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What we learned from the Redskins loss versus the Dallas Cowboys

The Redskins got off to the early lead for the second week in a row, but could not sustain the lead. What did we learn in the Redskins loss to the Cowboys?

NFL: Dallas Cowboys at Washington Redskins Brad Mills-USA TODAY Sports

The Redskins worst-case scenario is currently unfolding with an 0-2 start to the season, and more importantly, 0-2 within the division. As the team prepares for a Monday night showdown against the Chicago Bears, the team is on the brink of a “code red” situation. The performance this past week against the Dallas Cowboys was even more alarming than the performance against the Philadelphia Eagles in week one. The same mistakes offensively killed drives while the same mistakes on defense sustained Dallas drives. The good, the bad, and ugly - here is what we learned from the week two loss against the Dallas Cowboys.

The Good

The best aspect of the Redskins offense is that with two games into the season, you can sense there are no politics involved with the passing game. Each of the younger players is getting playing time - from Kelvin Harmon, Terry McLaurin, Trey Quinn, and Steven Sims Jr. This type of trust is suitable; each player continues to grow and develop on the field and is not hindered in any way due to “priority” players in a sense. Terry McLaurin is proving himself to be a playmaker and a go-to target, and it will be essential moving forward that Jay Gruden and his offensive staff begin to gameplay around Terry to ensure he gets as many targets as possible.

Special teams, specifically Tress Way, are doing their best to pin the opposition deep. To this point, the special teams have done an excellent job. Unfortunately, the same cannot be said about the Redskins defense. As long as the special teams continue playing at a reasonable level, it will be on the Redskins other two units to capitalize on the field position battle that is currently going in the Redskins favor.

The Bad

The offensive line has been poor and is becoming a significant concern. The concern has been driven due to the ineptitude of the right side, which was the most-experienced side. Veteran lineman Brandon Scherff and Morgan Moses has been on this Redskins team since 2014 and 2015 respectively and had the same offensive line coach for that same period. What is going on with them during games, like drive-killing penalties or allowed pressures, has been the least expected thing to happen this season. Newcomers Donald Penn and Ereck Flowers have been quiet for the most part on the left side of the line, which is good. However, as a whole, the poor play (along with play-calling) is affecting the run game too. If the Redskins cannot establish a run game immediately, they will be forced to leave the games in the hands of quarterback Case Keenum. With a total of 75 rushing yards after the first two games, Case needs as much help as possible to move the ball offensively - the offensive line and his coach must give him that assistance.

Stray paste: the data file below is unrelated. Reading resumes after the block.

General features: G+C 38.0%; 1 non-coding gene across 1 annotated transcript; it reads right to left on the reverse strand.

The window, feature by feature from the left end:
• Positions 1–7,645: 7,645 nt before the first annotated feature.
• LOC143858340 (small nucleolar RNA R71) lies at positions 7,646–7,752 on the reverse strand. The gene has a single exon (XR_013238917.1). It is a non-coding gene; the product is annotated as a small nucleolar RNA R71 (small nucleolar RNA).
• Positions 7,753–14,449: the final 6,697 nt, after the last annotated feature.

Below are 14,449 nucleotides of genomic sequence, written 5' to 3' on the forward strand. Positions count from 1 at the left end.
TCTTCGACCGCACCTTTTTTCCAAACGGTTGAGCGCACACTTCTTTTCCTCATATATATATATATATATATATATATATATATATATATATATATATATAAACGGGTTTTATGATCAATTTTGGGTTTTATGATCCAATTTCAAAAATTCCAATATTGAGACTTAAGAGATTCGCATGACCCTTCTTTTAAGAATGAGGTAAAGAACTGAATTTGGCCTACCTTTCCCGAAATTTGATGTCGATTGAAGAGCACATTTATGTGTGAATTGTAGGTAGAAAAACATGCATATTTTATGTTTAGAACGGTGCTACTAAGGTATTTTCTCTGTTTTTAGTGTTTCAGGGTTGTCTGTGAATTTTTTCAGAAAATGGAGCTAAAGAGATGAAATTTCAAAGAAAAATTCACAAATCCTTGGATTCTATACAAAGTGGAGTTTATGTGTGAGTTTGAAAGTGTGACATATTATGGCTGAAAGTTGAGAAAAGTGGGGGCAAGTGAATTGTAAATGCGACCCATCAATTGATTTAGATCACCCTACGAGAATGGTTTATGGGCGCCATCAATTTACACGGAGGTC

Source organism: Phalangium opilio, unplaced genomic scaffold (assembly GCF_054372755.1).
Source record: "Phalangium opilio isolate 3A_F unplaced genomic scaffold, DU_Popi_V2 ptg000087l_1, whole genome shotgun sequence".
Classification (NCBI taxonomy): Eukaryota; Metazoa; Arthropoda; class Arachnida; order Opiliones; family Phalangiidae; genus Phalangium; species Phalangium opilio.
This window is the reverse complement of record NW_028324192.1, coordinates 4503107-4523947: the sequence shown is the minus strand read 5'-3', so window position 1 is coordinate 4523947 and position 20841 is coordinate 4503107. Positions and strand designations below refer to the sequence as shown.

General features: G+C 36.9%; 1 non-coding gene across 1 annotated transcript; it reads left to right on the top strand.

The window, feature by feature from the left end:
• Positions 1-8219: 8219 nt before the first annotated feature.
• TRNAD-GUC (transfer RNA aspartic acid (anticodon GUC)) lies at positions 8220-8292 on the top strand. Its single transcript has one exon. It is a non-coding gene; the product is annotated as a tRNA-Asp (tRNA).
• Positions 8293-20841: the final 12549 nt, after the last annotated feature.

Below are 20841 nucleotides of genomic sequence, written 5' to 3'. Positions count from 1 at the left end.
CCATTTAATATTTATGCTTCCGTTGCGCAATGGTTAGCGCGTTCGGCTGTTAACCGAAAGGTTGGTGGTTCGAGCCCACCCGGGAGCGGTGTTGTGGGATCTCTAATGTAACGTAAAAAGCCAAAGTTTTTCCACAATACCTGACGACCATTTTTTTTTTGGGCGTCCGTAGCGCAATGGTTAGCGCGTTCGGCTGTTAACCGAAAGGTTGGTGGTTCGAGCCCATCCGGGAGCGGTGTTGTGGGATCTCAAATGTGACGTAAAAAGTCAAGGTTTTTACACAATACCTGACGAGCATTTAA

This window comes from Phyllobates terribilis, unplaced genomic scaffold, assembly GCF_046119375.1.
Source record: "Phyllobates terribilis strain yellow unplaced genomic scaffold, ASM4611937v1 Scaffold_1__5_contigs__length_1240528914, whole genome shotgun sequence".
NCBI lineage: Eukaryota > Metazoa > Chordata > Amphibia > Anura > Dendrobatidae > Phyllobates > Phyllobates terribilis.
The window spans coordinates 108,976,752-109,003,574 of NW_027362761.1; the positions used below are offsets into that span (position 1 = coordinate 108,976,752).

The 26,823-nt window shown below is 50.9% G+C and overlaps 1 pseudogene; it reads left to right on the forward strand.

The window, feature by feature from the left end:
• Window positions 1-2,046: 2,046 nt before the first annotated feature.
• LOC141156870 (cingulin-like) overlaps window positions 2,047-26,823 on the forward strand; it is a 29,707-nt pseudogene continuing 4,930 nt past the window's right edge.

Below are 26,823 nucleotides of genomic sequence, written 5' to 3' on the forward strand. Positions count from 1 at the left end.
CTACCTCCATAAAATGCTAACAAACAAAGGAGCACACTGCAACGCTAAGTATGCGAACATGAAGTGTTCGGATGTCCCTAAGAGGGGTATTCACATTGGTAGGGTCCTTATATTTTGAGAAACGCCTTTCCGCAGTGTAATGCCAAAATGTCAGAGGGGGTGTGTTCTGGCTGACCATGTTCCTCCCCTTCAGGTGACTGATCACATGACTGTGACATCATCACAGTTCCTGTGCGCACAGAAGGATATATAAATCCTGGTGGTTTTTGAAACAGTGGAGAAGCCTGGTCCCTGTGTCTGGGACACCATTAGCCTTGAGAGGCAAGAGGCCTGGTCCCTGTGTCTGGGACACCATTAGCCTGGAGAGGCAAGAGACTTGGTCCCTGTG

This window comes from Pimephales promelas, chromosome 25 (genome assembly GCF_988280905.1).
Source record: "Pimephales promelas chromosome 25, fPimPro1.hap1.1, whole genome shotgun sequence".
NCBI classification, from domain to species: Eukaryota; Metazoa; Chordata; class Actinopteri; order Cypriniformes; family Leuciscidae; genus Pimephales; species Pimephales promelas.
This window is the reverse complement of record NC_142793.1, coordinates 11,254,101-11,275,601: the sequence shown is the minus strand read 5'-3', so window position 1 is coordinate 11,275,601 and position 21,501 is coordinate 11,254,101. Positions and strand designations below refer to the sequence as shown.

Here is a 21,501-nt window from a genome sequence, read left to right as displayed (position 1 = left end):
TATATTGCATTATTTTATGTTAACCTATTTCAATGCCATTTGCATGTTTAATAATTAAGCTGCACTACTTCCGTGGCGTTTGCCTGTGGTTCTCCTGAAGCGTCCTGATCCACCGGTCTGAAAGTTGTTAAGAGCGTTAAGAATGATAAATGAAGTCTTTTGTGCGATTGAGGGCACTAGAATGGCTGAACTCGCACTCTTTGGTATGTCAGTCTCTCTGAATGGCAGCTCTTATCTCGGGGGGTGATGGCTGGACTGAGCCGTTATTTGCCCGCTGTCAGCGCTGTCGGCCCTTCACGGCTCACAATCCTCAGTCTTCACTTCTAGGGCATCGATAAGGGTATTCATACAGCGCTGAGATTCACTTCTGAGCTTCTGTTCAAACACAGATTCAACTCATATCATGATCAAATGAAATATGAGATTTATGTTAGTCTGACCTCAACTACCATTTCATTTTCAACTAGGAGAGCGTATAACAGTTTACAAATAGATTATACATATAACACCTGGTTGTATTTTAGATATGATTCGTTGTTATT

The Ugly

Washington has been outscored 42-21 in the second-half of football games this year, and their defense has given up touchdowns in five of seven drives. The other two in which they did not give up touchdowns, they allowed field goal attempts. This defense has been awful, and there is no other way around it. What Greg Manusky is calling on defense has his players lost with the amount of visual confusion viewers see throughout each defensive drive. In addition to Manusky, the players are making fundamental mistakes that are costing the team stops on defense or minimizing gains. The so-called “strength” of the team heading into the season, ranks 30th in the NFL right now. It is a disaster that must be fixed yesterday.

There is a developing story-line right now between head coach Jay Gruden and running back Adrian Peterson, and that is concerning The Redskins have no room for drama, yet it exists, and a head coach on the hot seat like Gruden must find a way to keep everything in-house. Unfortunately, he has failed to do so right now. In addition to the Peterson story-line, the pressure mounting on the organization to make changes at the staff level will continue to grow if the team 1.) continues to lose and 2.) the defense continues to play at a 30th-ranked pace. The schedule does not get easy from this point out, and if Gruden wants to ensure he at least makes it to the end of the season, there must be change (on the field) for the better, now.

What are your takeaways from the week two loss against Dallas?